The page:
Recusal is the process of a judge stepping down from presiding over a particular case in which the judge may have a conflict of interest. Both federal and state law holds that judges must recuse themselves if there are grounds to do so. Depending on the circumstances, judges are subject to punishment for not recusing themselves.
The reason for recusal is that judges have a duty of fairness when imparting justice as they are presiding over cases. At the time the judge learns of the assignment to a case, the judge should review the facts of the case and decide whether there are any conflicts of interest regarding the case. Some examples of conflicts of interest are where a judge has:
If the judge determines that there is such a conflict, then the judge may decide to recuse him- or herself from the case. In some jurisdictions, another judge makes the decision as to whether the presiding judge should be prohibited from hearing the case. Moreover, any party to a case may make a motion to have the judge recuse him- or herself.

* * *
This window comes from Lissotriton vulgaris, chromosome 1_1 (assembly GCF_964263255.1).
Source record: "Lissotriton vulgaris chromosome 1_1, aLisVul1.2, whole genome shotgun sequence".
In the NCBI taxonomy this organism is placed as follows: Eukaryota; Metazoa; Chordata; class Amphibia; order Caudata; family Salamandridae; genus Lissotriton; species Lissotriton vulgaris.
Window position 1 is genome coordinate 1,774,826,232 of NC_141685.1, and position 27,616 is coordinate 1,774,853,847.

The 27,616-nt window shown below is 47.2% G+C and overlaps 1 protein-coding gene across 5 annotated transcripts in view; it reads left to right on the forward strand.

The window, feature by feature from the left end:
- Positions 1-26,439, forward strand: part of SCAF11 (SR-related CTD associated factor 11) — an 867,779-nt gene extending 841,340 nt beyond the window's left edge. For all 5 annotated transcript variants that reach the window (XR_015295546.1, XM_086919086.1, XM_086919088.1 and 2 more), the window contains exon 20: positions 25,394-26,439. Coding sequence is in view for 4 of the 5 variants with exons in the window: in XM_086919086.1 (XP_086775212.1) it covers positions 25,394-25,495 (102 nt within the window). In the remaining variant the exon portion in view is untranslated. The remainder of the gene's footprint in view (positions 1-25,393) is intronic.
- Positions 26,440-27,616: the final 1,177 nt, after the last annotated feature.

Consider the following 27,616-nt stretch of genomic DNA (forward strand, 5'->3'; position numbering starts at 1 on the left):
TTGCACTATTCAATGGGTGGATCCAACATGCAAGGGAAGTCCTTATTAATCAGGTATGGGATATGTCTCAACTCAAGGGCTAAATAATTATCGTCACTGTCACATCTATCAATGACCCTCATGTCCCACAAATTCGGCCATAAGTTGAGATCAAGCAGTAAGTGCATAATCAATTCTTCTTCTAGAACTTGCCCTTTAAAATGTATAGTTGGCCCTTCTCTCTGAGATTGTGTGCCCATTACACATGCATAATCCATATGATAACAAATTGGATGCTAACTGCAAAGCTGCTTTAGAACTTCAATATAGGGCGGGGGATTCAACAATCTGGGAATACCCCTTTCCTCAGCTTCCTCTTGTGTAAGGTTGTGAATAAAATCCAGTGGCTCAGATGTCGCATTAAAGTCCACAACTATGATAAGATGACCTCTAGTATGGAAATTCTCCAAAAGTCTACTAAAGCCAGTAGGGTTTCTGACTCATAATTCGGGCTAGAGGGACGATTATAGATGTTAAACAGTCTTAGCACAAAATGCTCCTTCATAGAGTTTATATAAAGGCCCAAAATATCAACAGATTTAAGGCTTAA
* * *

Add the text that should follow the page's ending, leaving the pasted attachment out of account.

If the judge’s decision not to recuse himself or herself was accidental, then there is not likely to be any penalty. For example, if a judge is unaware that proper grounds exist for recusal, then the error will probably be considered harmless.
However, if a judge declines recusal even though aware that proper grounds exist, then there can be significant repercussions. First, the result of the case can be reviewed by an appellate court, and an entirely new trial can be ordered. In this case, the judge’s decision regarding a criminal conviction or award may be reversed or set aside.
In addition, a judge who refuses recusal may be reprimanded, suspended, or disciplined. Such disciplinary measures vary by jurisdiction, and may even include disbarment.
Judicial misconduct is a serious issues in a lawsuit. For further information on the consequences of a judge not recusing, you should consult your attorney.
Last Modified: 09-21-2017 03:00 AM PDTLaw Library Disclaimer
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